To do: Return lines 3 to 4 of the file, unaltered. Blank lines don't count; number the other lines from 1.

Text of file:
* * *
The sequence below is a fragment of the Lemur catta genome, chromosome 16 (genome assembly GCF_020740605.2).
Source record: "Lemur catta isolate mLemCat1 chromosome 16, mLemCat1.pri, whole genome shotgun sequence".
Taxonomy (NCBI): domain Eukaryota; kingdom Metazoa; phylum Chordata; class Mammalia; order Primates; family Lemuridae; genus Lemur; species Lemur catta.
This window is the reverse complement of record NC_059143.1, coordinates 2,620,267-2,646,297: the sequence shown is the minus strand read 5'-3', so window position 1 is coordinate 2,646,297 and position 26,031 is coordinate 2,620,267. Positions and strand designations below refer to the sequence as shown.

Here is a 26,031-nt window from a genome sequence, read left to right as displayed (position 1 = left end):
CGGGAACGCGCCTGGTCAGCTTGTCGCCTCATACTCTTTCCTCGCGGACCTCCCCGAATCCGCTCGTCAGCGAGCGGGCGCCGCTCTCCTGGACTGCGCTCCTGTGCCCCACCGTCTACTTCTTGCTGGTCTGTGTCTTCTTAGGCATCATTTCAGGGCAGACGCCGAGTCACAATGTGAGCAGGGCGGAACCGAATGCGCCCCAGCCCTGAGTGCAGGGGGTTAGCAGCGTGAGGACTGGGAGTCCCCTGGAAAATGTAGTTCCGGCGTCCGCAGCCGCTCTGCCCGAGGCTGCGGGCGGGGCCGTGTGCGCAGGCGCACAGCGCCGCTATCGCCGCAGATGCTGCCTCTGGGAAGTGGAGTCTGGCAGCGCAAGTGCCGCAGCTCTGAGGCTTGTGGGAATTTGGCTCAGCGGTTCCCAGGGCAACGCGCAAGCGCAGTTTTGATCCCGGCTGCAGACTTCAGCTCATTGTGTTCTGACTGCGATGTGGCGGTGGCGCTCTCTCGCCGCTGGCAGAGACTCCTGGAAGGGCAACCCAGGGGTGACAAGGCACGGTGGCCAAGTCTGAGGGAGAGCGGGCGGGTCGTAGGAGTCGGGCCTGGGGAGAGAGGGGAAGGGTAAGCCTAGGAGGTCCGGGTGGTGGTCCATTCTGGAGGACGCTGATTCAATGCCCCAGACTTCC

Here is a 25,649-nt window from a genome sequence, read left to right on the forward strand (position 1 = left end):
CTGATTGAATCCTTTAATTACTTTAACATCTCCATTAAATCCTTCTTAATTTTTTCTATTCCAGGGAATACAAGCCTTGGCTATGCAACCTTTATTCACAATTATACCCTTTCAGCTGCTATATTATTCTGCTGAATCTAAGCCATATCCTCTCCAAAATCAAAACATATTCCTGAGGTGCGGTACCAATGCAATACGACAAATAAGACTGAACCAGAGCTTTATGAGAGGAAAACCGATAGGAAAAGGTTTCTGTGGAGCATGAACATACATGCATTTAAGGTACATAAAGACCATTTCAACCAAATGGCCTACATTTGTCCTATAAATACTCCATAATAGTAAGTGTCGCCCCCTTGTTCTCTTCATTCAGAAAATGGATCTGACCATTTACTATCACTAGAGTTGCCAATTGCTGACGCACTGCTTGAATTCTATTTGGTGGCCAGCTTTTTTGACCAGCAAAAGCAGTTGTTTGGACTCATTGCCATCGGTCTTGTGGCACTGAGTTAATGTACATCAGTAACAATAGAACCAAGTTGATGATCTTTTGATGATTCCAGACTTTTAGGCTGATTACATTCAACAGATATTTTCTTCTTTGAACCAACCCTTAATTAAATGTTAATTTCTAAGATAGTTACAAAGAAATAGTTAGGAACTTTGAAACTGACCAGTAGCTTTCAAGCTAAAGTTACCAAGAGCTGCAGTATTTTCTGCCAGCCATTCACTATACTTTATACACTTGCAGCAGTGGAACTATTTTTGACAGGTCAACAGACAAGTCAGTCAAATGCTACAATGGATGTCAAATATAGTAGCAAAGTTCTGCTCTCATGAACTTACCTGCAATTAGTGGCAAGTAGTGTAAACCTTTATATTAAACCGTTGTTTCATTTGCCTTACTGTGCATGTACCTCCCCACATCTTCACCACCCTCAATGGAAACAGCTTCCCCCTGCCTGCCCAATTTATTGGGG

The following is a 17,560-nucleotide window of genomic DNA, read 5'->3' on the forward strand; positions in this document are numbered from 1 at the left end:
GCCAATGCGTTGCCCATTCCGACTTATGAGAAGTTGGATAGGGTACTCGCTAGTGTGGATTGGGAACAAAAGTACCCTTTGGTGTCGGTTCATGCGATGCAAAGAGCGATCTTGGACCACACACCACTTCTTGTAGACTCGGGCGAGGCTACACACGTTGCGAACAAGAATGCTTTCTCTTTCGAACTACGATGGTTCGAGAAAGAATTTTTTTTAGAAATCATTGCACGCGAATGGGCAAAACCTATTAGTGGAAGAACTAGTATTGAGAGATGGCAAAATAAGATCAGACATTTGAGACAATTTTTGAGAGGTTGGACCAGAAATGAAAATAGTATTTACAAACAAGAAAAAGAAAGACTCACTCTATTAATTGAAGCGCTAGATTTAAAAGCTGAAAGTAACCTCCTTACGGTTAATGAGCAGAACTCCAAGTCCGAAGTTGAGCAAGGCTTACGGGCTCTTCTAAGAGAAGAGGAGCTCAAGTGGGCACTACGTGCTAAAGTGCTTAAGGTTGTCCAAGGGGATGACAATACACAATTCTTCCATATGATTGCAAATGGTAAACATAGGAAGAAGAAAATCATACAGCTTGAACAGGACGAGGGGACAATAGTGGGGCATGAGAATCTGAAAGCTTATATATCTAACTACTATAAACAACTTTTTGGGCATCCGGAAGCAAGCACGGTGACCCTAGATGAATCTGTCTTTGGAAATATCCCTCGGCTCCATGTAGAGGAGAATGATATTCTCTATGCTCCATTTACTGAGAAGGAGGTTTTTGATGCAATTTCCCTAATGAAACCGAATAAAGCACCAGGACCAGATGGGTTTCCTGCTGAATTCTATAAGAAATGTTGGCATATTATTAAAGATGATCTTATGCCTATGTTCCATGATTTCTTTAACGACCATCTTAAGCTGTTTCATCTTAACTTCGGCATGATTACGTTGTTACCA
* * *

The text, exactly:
Taxonomy (NCBI): domain Eukaryota; kingdom Metazoa; phylum Chordata; class Mammalia; order Primates; family Lemuridae; genus Lemur; species Lemur catta.
This window is the reverse complement of record NC_059143.1, coordinates 2,620,267-2,646,297: the sequence shown is the minus strand read 5'-3', so window position 1 is coordinate 2,646,297 and position 26,031 is coordinate 2,620,267. Positions and strand designations below refer to the sequence as shown.